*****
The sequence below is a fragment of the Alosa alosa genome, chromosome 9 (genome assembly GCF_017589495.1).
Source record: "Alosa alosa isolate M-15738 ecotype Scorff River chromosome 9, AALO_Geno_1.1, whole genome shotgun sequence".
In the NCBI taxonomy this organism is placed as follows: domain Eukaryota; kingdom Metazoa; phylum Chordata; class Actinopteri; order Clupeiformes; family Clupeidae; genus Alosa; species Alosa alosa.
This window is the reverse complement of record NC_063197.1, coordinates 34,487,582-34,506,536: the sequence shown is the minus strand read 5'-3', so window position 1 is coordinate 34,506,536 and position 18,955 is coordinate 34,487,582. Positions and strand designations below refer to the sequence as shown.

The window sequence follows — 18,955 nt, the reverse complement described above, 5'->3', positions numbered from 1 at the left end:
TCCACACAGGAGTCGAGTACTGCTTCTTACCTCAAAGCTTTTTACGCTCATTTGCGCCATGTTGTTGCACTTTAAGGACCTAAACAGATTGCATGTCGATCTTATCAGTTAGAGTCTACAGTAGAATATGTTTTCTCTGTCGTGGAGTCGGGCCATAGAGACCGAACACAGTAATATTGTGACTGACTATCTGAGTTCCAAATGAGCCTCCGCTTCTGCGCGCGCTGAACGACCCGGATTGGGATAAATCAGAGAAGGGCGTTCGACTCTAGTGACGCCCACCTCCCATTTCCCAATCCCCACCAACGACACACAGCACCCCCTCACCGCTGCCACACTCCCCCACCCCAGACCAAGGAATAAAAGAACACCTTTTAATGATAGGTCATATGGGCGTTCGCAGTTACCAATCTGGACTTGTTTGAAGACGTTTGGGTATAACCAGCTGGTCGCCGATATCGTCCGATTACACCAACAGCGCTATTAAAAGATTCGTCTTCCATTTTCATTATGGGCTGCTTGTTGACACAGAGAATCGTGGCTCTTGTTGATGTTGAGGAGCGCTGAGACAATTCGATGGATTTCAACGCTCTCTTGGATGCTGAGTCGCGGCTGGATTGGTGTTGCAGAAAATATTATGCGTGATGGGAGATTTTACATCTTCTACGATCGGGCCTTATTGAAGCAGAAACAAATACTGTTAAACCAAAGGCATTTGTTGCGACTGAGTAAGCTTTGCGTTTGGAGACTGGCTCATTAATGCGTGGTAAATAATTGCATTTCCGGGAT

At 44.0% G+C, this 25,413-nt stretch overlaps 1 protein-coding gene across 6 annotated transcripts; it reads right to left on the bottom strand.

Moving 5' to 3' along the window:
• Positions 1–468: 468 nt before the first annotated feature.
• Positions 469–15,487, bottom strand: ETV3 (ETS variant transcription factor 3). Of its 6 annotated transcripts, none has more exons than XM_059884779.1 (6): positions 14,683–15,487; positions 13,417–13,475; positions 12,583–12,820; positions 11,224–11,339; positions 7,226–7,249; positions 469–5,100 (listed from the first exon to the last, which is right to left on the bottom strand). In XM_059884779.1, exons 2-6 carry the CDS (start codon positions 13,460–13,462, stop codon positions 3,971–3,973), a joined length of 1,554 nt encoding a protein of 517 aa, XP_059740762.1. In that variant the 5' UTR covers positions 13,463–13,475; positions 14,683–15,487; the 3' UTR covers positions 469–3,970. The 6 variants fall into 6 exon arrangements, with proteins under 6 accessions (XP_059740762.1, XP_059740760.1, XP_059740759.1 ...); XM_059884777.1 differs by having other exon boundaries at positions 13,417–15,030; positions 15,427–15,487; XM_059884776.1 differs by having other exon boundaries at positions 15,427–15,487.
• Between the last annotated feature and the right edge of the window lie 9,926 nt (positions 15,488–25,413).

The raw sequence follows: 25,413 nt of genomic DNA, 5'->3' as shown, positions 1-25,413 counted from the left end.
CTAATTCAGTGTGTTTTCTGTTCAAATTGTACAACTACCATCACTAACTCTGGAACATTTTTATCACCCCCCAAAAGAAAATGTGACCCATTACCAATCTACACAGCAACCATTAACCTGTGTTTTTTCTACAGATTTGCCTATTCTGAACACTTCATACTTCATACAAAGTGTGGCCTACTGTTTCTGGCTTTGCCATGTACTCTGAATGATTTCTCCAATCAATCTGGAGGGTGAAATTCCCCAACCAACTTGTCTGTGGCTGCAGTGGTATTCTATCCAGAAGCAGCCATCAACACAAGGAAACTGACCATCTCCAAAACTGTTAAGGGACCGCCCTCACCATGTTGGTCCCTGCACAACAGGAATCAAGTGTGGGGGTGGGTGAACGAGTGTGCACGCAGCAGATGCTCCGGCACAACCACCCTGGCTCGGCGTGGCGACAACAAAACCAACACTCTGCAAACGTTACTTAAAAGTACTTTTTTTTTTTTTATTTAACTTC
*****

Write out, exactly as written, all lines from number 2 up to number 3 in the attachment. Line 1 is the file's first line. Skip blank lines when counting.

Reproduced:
Source record: "Alosa alosa isolate M-15738 ecotype Scorff River chromosome 9, AALO_Geno_1.1, whole genome shotgun sequence".
In the NCBI taxonomy this organism is placed as follows: domain Eukaryota; kingdom Metazoa; phylum Chordata; class Actinopteri; order Clupeiformes; family Clupeidae; genus Alosa; species Alosa alosa.